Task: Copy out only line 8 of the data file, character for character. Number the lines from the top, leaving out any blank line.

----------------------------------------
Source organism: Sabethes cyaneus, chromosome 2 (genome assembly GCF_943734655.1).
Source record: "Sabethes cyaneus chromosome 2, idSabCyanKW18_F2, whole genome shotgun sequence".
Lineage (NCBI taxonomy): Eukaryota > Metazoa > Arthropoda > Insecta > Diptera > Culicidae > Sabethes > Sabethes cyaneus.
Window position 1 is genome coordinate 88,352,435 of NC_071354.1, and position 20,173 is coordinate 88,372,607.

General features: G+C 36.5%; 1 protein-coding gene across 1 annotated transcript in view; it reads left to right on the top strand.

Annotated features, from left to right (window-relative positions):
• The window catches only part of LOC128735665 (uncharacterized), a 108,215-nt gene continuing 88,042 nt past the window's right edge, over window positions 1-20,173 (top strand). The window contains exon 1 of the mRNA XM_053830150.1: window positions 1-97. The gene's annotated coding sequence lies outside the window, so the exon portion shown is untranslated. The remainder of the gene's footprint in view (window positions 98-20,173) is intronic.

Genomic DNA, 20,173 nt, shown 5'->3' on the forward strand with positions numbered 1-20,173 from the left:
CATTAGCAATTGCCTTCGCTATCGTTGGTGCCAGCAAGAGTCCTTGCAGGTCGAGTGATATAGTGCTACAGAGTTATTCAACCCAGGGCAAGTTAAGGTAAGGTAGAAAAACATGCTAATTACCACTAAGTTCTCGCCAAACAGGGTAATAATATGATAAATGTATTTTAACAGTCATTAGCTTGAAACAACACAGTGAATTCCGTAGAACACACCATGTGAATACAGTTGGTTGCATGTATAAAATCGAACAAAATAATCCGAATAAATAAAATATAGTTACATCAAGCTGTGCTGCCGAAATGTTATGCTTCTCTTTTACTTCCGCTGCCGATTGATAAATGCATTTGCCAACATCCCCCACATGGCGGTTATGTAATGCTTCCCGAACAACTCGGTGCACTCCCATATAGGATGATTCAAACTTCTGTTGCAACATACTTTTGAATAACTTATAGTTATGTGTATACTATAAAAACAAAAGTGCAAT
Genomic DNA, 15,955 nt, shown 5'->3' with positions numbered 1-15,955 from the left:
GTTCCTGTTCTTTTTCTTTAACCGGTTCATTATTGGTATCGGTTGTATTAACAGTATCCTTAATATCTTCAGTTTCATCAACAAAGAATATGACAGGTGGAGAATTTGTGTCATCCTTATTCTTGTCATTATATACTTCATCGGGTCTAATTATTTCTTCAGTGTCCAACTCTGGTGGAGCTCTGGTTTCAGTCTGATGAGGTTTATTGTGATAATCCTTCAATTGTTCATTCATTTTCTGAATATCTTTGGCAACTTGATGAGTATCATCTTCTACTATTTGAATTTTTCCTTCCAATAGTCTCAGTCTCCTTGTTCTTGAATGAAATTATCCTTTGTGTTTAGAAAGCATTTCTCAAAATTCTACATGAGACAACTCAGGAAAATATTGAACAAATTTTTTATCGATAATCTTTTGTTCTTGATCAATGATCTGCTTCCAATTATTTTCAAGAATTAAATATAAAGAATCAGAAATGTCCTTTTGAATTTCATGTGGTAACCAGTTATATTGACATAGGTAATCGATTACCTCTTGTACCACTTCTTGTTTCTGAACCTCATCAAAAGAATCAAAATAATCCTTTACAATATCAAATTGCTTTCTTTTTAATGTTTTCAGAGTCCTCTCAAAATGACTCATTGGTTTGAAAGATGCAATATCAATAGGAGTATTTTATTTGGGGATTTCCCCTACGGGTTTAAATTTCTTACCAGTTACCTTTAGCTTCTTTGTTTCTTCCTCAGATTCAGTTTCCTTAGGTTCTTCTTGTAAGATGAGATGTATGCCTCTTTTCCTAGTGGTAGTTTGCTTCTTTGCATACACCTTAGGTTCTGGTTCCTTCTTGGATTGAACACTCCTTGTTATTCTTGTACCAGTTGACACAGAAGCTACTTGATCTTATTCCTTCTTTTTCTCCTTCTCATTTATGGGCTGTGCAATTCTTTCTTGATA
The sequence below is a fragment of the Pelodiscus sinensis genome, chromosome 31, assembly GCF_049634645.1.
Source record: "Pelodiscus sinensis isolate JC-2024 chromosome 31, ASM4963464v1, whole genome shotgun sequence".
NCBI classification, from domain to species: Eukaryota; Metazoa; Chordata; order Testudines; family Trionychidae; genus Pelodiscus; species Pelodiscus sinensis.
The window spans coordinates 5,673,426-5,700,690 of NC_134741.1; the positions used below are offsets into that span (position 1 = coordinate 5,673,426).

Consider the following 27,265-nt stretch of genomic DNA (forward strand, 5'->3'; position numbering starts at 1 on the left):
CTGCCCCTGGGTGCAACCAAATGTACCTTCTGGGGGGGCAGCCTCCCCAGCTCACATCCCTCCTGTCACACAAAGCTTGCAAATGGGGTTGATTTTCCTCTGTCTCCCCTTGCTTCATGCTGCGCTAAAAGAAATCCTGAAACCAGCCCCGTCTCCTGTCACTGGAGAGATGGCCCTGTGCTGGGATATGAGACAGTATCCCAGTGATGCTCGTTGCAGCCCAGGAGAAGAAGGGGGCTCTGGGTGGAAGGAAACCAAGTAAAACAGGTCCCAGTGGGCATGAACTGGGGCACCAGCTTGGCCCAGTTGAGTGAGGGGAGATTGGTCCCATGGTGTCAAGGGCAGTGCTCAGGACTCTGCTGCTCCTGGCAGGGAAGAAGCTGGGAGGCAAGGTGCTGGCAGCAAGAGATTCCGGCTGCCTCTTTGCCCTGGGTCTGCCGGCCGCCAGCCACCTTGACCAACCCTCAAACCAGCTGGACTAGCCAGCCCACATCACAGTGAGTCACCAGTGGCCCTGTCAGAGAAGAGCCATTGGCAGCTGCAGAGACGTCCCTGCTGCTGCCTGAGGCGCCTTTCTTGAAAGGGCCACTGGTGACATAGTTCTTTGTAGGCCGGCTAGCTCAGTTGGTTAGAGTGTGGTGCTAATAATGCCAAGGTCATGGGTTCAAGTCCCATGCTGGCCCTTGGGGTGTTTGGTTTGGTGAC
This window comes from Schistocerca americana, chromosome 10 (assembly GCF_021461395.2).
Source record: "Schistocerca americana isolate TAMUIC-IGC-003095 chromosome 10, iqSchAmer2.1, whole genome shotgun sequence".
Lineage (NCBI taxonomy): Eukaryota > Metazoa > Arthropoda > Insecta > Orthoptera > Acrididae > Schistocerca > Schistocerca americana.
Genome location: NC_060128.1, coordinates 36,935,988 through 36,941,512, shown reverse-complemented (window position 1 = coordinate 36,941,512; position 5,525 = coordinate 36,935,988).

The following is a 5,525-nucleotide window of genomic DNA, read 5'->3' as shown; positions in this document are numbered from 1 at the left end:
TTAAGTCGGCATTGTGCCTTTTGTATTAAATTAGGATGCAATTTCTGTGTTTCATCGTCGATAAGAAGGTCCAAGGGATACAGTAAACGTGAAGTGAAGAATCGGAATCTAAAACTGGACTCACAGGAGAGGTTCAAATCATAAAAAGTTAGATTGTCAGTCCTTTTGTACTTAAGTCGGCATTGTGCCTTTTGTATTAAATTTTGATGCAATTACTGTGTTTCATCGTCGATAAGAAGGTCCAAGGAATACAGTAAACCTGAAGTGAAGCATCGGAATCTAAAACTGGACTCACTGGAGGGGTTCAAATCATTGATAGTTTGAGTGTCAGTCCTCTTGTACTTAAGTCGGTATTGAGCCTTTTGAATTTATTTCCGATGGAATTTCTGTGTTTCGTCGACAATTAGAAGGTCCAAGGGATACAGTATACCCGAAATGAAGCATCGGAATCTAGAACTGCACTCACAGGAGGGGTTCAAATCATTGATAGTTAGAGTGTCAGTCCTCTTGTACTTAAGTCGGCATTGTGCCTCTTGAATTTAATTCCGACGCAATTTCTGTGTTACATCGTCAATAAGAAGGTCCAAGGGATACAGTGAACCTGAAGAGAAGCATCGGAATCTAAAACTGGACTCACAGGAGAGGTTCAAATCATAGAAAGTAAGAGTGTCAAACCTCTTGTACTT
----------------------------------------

Genomic DNA, 20,173 nt, shown 5'->3' on the forward strand with positions numbered 1-20,173 from the left: